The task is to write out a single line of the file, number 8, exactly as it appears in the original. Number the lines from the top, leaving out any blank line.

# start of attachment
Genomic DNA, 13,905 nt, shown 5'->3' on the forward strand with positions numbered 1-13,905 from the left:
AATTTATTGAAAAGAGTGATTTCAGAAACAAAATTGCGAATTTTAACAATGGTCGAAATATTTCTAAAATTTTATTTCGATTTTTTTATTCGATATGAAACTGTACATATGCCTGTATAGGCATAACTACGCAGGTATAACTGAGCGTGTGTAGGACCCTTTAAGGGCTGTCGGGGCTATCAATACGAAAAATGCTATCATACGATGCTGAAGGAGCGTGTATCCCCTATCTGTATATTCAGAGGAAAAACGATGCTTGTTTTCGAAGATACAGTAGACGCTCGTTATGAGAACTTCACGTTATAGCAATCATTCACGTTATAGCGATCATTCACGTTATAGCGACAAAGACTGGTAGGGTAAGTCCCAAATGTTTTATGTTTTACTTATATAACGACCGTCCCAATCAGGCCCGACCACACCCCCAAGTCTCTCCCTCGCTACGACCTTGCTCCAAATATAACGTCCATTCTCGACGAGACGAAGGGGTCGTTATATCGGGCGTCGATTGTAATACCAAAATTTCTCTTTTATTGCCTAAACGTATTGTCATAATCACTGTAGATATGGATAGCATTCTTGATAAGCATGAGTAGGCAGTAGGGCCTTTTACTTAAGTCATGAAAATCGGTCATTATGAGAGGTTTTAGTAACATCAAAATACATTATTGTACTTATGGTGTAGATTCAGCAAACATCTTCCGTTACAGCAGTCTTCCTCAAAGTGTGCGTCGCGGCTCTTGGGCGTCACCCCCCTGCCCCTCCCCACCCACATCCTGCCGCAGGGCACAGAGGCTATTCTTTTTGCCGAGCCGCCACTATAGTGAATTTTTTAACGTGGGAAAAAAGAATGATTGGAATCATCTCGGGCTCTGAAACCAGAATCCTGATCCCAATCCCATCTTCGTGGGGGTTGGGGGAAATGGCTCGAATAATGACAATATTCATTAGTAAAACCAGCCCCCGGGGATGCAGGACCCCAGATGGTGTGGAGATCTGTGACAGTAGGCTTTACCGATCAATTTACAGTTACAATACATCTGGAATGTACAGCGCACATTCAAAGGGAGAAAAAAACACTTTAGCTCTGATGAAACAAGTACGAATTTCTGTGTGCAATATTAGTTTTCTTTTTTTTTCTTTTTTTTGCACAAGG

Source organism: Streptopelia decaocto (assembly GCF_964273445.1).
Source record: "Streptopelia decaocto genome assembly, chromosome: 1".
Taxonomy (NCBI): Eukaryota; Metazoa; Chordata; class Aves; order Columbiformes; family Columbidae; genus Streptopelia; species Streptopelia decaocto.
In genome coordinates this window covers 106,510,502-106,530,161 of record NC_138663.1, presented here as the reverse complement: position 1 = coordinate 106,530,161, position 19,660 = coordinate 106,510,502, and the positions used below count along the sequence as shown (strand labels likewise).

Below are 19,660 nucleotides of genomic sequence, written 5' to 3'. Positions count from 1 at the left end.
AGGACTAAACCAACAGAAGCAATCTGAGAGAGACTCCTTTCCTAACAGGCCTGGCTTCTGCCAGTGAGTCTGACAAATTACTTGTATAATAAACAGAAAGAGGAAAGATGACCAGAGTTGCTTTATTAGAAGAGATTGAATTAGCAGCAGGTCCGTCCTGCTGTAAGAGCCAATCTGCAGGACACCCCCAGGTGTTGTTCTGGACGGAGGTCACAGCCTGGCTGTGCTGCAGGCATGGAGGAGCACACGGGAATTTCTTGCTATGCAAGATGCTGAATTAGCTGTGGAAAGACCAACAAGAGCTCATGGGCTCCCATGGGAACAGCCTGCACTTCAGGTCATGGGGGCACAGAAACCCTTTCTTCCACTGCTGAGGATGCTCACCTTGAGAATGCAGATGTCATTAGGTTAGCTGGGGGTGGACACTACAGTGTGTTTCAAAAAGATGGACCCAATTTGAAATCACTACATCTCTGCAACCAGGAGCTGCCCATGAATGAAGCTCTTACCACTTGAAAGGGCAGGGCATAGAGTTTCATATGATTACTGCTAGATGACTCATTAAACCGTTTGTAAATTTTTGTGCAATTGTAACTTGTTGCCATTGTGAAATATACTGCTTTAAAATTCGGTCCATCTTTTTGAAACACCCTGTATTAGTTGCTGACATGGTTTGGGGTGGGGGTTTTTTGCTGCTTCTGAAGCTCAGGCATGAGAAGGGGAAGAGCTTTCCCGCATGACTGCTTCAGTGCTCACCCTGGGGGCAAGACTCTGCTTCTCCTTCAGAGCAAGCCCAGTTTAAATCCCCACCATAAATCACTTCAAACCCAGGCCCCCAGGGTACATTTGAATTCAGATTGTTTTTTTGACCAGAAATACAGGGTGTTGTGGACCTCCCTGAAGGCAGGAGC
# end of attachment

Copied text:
AGGACTAAACCAACAGAAGCAATCTGAGAGAGACTCCTTTCCTAACAGGCCTGGCTTCTGCCAGTGAGTCTGACAAATTACTTGTATAATAAACAGAAAGAGGAAAGATGACCAGAGTTGCTTTATTAGAAGAGATTGAATTAGCAGCAGGTCCGTCCTGCTGTAAGAGCCAATCTGCAGGACACCCCCAGGTGTTGTTCTGGACGGAGGTCACAGCCTGGCTGTGCTGCAGGCATGGAGGAGCACACGGGAATTTCTTGCTATGCAAGATGCTGAATTAGCTGTGGAAAGACCAACAAGAGCTCATGGGCTCCCATGGGAACAGCCTGCACTTCAGGTCATGGGGGCACAGAAACCCTTTCTTCCACTGCTGAGGATGCTCACCTTGAGAATGCAGATGTCATTAGGTTAGCTGGGGGTGGACACTACAGTGTGTTTCAAAAAGATGGACCCAATTTGAAATCACTACATCTCTGCAACCAGGAGCTGCCCATGAATGAAGCTCTTACCACTTGAAAGGGCAGGGCATAGAGTTTCATATGATTACTGCTAGATGACTCATTAAACCGTTTGTAAATTTTTGTGCAATTGTAACTTGTTGCCATTGTGAAATATACTGCTTTAAAATTCGGTCCATCTTTTTGAAACACCCTGTATTAGTTGCTGACATGGTTTGGGGTGGGGGTTTTTTGCTGCTTCTGAAGCTCAGGCATGAGAAGGGGAAGAGCTTTCCCGCATGACTGCTTCAGTGCTCACCCTGGGGGCAAGACTCTGCTTCTCCTTCAGAGCAAGCCCAGTTTAAATCCCCACCATAAATCACTTCAAACCCAGGCCCCCAGGGTACATTTGAATTCAGATTGTTTTTTTGACCAGAAATACAGGGTGTTGTGGACCTCCCTGAAGGCAGGAGC